As liberals brace for the trauma that Ann Coulter’s appearance at UC Berkeley is going to unleash on their favorite victim groups, the few intellectual grown-ups among their ranks have been formulating the “not intellectual enough” argument to justify their visibly ideological opposition to her. Caiden Nason, a spokesperson for the Cal Berkeley Democrats (a fine person by the way), issued a statement to this newspaper that said: “Her claims have been disproven over and over again, and she’s just another conservative sensationalist.” Meanwhile, it is very likely that far-left groups are organizing in the dark to cause the same kind of violence at her speaking event that has turned Berkeley into a national embarrassment.
The Daily Cal Editorial Board, a group famous for continually sniffling about how mean and insensitive conservatives are, put out an editorial Friday moaning about how Coulter’s visit to campus will “not be productive” and how she has “shown an unwillingness to partake in intellectual discourse.” If the Editorial Board ever decided to step out of its ideological confines, it would realize that Coulter’s impact on politics, especially in light of the recently concluded presidential election, cannot be overstated. Her book “Adios America” was the intellectual backbone of President Donald Trump’s stance on immigration, a stance that was then adopted by other Republican candidates such as Ted Cruz and Marco Rubio after they comprehended just how popular her stance was with the Republican base. Getting your views translated into the policy platform of a major candidate who is now the president is an intellectual achievement that very few people get to experience, and she deserves credit for that.
A sane human being would think that the mastermind behind the immigration stance of a sitting president of the United States would be someone possessing the requisite qualifications to present the conservative view on the subject of immigration. Wouldn’t any rational liberal who opposes the president’s immigration policy want to question the woman who was behind its formulation? But sanity is an attribute that seldom manifests itself in the opinions of the Editorial Board.
The editorial goes on to contrast the qualifications of Maria Echaveste, who will be presenting the liberal view on this subject, with those of Coulter. It reads: “Echaveste’s experience as an academic and in policy work puts her in stark contrast with Coulter, whose only qualification is stirring the pot.” A little research would have shown the Editorial Board that Coulter worked in the Senate Judiciary Committee, where she handled issues of crime and immigration for former senator Spencer Abraham of Michigan. She has also clerked for Honorable Pasco Bowman II of the United States Court of Appeals for the Eighth Circuit. The complete omission of her political credentials and the minimization of her impact to a mere “stirring of the pot” sheds light on how blindly partisan the Editorial Board was and how poorly it served the campus community.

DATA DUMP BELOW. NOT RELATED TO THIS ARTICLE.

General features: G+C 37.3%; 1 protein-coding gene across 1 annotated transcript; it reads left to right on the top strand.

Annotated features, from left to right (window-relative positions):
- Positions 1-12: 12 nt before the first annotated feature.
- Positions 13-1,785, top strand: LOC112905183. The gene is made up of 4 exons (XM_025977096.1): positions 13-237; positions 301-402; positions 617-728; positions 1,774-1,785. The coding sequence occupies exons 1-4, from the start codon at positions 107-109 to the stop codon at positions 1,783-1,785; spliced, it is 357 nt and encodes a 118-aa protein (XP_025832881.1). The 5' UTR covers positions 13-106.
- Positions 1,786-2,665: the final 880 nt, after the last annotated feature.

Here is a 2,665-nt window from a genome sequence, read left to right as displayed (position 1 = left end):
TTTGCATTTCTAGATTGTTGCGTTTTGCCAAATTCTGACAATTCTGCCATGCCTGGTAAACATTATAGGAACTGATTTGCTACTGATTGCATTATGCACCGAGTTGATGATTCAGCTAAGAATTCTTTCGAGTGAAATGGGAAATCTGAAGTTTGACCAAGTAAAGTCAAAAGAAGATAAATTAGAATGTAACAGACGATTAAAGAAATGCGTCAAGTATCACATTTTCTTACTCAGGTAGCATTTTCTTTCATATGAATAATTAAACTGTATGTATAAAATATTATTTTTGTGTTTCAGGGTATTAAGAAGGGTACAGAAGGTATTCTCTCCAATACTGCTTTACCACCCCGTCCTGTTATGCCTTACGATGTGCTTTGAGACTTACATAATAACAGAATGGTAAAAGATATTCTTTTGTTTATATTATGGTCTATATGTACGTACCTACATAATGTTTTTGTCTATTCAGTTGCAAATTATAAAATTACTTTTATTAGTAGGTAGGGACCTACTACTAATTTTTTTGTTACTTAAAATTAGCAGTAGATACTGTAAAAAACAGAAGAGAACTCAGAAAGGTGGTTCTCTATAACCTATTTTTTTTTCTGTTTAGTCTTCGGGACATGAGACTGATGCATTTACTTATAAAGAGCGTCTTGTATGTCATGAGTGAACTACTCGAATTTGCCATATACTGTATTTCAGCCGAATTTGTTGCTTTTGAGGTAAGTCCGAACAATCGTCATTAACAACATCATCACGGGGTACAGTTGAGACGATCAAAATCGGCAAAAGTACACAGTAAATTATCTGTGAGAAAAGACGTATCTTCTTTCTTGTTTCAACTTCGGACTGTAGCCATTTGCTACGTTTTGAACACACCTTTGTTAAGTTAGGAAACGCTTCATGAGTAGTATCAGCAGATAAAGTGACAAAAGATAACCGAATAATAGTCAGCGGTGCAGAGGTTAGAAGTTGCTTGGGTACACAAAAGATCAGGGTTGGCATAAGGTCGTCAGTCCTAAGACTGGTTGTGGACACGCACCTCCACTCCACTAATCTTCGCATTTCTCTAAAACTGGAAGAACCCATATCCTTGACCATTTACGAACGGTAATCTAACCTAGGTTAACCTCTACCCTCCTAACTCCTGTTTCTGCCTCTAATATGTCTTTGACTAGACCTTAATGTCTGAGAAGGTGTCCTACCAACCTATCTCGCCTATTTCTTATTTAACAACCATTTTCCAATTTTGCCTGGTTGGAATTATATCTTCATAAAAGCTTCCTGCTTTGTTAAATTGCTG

The editorial also attacks the BridgeCal, the nonpartisan organization that is co-hosting the event along with the Berkeley College Republicans, by saying that the group uses “the same misguided rhetoric used by Berkeley College Republicans when they invited Milo Yiannopoulos to speak on campus in February. We all know how that ended.” This is where the editorial group makes the transition from biased to morally obscene. The implication in the above mentioned speech is that BCR somehow brought the Yiannopoulos riots on themselves. The idea that BCR should be blamed for leftists setting the student union on fire, beating up its members, pepper spraying innocent bystanders and then hurling rocks at the police just because they invited a “troll” is preposterous.
Coulter’s speech comes at an important time for Berkeley. Just a couple of weeks ago, David Horowitz’s scheduled appearance had to be canceled because the administration was only able to provide him with a speaking venue a mile away from campus during class time, citing security concerns. Even if we believe that the administration was entirely honest about those concerns, it raises the very disturbing possibility that, going forward, even the mere threat of violence by far-left groups would be sufficient to shut down speakers. Coulter’s appearance will be a litmus test for whether liberals can tone down their hysteria long enough to ask her a coherent question. She will conduct a long question-and-answer session at her event, and I would invite everyone who disagrees with her to get in line and try to stump her.
Even the least substantive trolls serve the purpose of exposing the areas of discourse that are off-limits in society, and hence, there is inherent value in letting them speak. But Coulter is not a troll. She has policy positions that are based on legitimate concerns in the minds of many Americans, and she deserves to be heard. Those who despise her will have the chance to take her on, and those who can’t stand the sight of her are free to stay home. But if your disgust compels you to resort to violence aimed at shutting down the event, I suggest you acquire a pacifier and immediately seek pediatric care.